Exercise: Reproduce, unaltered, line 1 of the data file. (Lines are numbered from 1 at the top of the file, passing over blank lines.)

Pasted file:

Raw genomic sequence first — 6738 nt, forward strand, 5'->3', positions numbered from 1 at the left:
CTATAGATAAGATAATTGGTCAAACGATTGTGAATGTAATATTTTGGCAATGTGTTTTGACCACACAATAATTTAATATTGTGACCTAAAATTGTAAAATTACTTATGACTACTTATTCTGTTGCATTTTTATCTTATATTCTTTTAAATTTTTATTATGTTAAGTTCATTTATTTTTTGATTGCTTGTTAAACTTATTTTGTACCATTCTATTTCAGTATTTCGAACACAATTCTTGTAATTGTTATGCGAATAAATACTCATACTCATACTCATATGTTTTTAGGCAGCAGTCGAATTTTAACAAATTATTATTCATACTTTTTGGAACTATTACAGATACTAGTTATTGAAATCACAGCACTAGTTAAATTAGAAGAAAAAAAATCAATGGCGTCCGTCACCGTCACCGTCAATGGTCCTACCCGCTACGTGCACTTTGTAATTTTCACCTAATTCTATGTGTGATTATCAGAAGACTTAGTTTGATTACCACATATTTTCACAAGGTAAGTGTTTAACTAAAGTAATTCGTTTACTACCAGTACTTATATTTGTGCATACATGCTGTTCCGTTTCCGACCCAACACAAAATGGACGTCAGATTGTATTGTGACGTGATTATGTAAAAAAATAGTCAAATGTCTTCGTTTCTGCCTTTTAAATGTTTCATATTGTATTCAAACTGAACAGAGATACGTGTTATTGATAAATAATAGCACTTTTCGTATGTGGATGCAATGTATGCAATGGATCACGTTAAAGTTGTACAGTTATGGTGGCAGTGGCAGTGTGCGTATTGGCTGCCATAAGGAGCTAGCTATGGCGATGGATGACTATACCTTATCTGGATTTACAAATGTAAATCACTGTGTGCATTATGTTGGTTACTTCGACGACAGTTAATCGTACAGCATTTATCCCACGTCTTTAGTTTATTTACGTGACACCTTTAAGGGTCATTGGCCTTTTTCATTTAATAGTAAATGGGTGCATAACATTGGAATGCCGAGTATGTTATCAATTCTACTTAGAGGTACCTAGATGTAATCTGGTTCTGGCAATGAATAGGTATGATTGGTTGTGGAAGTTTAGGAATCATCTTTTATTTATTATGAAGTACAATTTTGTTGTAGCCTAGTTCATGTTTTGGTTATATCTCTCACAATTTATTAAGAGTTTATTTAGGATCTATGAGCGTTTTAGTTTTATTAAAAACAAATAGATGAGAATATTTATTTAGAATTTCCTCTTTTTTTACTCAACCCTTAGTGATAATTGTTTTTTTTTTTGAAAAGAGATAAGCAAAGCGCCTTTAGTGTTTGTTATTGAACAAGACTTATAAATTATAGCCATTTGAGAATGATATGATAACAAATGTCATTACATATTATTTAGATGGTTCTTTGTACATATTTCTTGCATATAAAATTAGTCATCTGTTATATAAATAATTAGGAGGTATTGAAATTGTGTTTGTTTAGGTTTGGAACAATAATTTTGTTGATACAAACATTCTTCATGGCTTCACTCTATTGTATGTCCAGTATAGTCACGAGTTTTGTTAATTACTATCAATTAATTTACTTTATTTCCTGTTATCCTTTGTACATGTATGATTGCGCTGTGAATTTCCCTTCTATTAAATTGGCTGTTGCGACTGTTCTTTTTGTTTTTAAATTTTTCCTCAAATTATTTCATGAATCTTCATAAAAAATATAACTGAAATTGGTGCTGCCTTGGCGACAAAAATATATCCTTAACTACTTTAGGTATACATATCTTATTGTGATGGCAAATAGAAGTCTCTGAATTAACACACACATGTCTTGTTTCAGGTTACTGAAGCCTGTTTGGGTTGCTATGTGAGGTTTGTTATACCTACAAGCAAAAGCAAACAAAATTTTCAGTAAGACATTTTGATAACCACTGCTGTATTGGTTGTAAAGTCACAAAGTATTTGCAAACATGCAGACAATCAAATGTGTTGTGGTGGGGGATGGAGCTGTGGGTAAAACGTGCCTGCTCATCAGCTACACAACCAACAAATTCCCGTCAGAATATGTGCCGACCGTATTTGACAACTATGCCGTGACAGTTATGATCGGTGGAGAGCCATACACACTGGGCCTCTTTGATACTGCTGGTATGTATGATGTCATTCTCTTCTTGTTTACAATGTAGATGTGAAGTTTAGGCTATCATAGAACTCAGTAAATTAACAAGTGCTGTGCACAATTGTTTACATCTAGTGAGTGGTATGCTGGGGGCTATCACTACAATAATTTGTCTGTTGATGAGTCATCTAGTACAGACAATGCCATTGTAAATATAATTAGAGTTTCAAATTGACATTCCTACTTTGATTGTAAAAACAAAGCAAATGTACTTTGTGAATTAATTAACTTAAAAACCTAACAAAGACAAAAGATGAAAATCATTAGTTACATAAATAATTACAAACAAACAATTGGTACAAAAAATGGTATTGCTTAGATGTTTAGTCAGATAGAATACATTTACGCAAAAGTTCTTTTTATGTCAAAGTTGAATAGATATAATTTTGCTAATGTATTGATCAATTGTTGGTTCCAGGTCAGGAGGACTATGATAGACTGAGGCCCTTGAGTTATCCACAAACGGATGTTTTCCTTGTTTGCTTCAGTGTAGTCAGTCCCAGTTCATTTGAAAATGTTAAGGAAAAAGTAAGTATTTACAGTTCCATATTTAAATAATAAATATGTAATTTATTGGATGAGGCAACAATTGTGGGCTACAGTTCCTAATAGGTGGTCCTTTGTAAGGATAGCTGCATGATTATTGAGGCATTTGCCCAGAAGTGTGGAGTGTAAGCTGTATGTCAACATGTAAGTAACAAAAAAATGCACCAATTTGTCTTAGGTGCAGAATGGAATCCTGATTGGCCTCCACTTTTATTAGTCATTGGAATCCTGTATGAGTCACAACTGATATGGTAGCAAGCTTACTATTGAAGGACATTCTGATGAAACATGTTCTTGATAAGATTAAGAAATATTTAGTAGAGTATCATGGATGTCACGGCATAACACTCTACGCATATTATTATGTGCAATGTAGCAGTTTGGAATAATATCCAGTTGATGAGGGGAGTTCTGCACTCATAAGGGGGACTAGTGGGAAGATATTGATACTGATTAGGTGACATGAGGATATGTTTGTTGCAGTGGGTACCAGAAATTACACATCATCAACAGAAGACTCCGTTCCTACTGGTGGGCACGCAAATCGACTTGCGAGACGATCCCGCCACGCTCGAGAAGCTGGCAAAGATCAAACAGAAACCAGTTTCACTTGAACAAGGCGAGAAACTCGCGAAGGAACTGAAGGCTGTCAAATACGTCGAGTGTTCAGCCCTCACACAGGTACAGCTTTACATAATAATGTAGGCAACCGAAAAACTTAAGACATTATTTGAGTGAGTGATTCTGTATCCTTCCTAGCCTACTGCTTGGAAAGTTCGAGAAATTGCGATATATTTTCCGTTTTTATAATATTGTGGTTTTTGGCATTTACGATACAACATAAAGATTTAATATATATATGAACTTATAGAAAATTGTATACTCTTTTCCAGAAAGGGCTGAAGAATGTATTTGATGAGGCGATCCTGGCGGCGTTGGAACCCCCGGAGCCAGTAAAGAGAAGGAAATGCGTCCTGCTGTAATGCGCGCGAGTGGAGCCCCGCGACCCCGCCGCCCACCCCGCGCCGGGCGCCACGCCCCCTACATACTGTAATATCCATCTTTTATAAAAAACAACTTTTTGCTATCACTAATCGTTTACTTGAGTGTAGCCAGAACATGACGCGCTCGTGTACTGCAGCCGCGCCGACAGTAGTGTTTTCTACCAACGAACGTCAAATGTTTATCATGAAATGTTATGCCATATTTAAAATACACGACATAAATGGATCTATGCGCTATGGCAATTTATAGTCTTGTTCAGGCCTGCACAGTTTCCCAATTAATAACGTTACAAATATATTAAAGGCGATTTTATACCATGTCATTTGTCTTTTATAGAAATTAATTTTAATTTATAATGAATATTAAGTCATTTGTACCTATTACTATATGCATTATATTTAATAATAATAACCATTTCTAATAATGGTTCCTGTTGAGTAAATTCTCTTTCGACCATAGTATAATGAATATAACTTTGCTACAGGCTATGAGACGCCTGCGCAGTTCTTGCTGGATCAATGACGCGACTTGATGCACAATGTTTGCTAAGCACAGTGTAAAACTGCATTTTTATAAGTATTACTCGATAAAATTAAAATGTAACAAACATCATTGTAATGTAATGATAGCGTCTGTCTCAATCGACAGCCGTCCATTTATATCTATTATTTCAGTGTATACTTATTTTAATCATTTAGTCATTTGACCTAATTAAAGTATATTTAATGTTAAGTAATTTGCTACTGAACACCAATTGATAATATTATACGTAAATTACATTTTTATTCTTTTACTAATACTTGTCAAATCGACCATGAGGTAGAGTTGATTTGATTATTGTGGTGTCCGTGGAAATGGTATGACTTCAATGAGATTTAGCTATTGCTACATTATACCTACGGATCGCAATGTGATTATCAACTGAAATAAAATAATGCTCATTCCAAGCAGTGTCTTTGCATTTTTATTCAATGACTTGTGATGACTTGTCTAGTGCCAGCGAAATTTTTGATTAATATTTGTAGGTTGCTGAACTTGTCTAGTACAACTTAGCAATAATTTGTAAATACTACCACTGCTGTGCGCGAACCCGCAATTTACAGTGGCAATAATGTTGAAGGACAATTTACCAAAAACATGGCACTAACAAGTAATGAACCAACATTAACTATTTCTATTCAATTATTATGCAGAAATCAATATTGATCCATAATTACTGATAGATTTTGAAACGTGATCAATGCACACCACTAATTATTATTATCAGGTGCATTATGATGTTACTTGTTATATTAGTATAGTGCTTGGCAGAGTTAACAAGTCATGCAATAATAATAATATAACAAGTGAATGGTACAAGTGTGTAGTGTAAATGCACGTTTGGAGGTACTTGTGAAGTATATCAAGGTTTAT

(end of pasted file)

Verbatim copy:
Raw genomic sequence first — 6738 nt, forward strand, 5'->3', positions numbered from 1 at the left: